Bruce Neale, right, president and CEO of Modern Foundations, on site with his sons Mike Neale, middle, president of MFI Concrete, and Jason Neale, left, president of Stone Shooters, Inc.
Modern Foundations provided insulated decks and ICF foundations and above-grade walls at this 12,000-square-foot custom home in Westminster, Md.
Modern Foundations' ability to perform excavation, flatwork, footings and foundations helps ease scheduling on challenging foundations projects such as this
MFI Concrete supplied the ready-mix concrete while Stone Shooters, Inc. supplied a concrete pump truck on this wall pour for Modern Foundations.
Modern Foundations created this awkward, steep-sloped backyard into a usable, plant-filled outdoor getaway.
Bruce Neale says about 35 percent of the Stone Strong precast retaining walls business is on Modern Foundations projects; the rest of the sales stem from outside business.
Bruce Neale got his start in the construction business in the 1970s at his father’s carpentry and general contracting firm. Spawned by a customer’s request for a cast-in-place basement, Bruce’s father bought a set of aluminum wall forms and told Bruce to run a walls division of the business and find a way to pay for those forms.
Finding work wasn’t always an easy task since at that time the area around Baltimore, Md., was CMU country. But the cast-in-place concrete market’s reputation was growing and the product’s strength and quality helped Bruce build a network of customers. “After a year, those forms were paid for,” Bruce says.
When Bruce wanted to take the foundation business to the next level, his father agreed to sell him the forms. In 1981, Bruce started Modern Foundations in Woodbine, Md.
It wasn’t long after starting Modern Foundations that Bruce realized the benefits of diversification. Frustrated by scheduling problems and poor workmanship, he added excavation to his lineup of services. “In-house excavation was a way for us to offer expertise to our customers and get rid of any headaches associated with that step,” Bruce says. “We could dig the hole level and with the proper overdig needed for safe construction with our forming system; this was very different from excavating for block construction.”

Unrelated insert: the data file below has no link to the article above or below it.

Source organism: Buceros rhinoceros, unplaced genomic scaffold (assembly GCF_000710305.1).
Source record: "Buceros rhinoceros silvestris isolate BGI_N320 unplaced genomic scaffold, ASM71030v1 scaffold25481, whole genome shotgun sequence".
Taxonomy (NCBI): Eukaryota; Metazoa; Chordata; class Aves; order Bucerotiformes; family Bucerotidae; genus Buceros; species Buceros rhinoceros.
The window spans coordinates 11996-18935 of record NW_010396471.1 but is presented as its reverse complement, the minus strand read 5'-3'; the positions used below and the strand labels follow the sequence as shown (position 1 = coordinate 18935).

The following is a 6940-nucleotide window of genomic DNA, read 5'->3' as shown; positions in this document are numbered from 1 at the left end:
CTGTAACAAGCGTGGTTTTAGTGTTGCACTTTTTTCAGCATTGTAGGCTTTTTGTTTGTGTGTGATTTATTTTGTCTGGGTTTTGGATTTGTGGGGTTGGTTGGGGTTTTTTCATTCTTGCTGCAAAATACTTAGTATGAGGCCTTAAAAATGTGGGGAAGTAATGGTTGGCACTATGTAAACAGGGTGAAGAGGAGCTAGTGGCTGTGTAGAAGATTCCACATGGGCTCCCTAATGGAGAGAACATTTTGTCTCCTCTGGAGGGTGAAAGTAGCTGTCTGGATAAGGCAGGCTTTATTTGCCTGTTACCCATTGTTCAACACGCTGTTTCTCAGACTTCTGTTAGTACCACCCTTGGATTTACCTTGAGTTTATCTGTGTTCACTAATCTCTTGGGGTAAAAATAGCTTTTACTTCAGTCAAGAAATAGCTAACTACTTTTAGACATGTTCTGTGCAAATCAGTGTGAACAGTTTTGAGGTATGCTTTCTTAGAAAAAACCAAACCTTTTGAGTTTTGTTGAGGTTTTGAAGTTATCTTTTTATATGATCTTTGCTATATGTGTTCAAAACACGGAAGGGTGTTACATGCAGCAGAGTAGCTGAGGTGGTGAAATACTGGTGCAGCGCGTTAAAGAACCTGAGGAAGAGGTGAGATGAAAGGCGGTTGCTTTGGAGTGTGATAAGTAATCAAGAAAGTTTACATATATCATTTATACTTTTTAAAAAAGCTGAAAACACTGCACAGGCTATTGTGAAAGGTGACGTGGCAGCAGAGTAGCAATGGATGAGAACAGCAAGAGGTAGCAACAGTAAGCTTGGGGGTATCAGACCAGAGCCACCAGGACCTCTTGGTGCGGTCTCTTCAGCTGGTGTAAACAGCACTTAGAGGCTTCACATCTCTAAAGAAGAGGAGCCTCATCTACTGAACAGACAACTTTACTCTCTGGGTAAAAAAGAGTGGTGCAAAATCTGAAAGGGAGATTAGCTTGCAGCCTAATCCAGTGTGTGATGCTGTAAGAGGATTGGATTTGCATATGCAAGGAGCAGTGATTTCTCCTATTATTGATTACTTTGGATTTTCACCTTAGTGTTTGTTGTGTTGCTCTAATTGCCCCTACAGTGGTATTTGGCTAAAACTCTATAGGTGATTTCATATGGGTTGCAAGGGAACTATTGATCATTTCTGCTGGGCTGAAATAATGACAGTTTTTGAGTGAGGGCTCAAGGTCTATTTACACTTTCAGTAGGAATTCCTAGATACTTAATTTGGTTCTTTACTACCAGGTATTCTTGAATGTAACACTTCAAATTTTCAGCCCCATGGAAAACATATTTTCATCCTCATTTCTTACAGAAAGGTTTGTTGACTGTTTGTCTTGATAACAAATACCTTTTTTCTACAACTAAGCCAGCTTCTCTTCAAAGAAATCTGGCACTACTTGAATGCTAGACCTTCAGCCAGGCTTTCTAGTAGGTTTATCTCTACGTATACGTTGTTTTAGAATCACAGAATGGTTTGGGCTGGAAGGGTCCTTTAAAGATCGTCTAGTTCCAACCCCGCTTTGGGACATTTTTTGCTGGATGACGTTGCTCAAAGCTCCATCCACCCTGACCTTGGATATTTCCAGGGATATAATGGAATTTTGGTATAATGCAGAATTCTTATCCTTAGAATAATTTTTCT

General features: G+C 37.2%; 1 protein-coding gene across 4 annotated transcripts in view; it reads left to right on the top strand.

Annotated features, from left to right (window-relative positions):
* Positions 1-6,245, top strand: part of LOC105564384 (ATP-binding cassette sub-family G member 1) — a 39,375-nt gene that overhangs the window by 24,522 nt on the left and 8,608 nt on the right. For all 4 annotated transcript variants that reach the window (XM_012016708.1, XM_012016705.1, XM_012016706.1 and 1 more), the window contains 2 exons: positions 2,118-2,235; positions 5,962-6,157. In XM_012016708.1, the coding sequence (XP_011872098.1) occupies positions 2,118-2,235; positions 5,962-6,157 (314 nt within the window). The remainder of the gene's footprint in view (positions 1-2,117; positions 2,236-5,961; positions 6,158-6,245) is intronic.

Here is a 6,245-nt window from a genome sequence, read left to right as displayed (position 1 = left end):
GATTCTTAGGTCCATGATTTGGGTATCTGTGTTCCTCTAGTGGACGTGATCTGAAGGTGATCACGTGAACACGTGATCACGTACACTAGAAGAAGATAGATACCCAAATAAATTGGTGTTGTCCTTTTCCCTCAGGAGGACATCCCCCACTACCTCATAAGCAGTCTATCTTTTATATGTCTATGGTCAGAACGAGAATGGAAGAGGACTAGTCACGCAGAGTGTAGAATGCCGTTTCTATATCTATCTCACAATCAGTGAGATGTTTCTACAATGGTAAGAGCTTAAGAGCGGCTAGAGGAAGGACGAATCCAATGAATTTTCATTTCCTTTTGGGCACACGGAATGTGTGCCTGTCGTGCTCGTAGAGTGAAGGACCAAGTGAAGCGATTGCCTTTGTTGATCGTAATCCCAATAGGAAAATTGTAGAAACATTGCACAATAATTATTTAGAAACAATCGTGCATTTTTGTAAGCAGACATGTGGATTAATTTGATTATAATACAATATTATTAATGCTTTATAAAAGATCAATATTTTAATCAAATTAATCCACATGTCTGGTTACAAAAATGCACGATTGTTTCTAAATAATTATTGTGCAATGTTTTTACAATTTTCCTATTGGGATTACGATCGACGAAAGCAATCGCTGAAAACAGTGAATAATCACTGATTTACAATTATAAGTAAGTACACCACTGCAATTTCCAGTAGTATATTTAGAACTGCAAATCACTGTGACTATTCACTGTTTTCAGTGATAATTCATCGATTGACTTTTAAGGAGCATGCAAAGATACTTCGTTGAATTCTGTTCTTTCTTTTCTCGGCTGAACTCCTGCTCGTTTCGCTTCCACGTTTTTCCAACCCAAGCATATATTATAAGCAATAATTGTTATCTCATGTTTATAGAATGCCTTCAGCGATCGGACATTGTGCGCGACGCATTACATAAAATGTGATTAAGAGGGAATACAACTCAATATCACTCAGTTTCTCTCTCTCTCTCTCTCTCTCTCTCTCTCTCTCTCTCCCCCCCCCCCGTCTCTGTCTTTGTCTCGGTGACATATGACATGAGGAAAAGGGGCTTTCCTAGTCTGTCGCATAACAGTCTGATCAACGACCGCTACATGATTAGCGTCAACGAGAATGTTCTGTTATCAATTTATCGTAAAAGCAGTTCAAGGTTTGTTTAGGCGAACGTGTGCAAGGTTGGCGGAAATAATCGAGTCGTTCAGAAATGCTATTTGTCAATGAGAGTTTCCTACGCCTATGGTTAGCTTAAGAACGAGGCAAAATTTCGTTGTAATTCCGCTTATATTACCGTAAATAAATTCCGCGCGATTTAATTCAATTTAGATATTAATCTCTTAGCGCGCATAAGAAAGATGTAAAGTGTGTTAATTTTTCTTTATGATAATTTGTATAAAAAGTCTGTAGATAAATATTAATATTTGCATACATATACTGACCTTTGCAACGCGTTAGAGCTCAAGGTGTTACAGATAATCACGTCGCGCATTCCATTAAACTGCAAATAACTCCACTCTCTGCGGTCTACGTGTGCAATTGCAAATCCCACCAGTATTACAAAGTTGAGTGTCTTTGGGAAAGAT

In addition to simplifying project management for the customer, diversification also gave Modern Foundations the opportunity to gain more gross sales on each job. Expansion for both the benefit of the customer and Modern Foundations is a philosophy Bruce has run his company by for the last 30 years. “I know time is very important to people,” Bruce says. “I knew the quicker we could make the construction process go, the better it would be for our customers.”
Since getting into excavation, Modern Foundations has also added residential flatwork and waterproofing to its lineup of services. The company even offers two retaining walls systems — Stone Strong Gravity Walls System and more recently Smart Slope Living Retaining Walls, a hand-set retaining wall system designed to let plants and grass grow between the blocks.
A family of companies
While busy building his foundations company, Bruce helped his sons find their own opportunities in concrete. In 1997, Bruce and his son Jason started Stone Shooters, Inc., a stone placement company. “This was a hard sell to many customers,” Bruce admits. “Some people thought we were just charging more for the stone delivery. Eventually customers realized that after the dirt was graded in the basement they could leave and do other work while we placed the stone in the basement. That’s when they realized the labor and material savings.”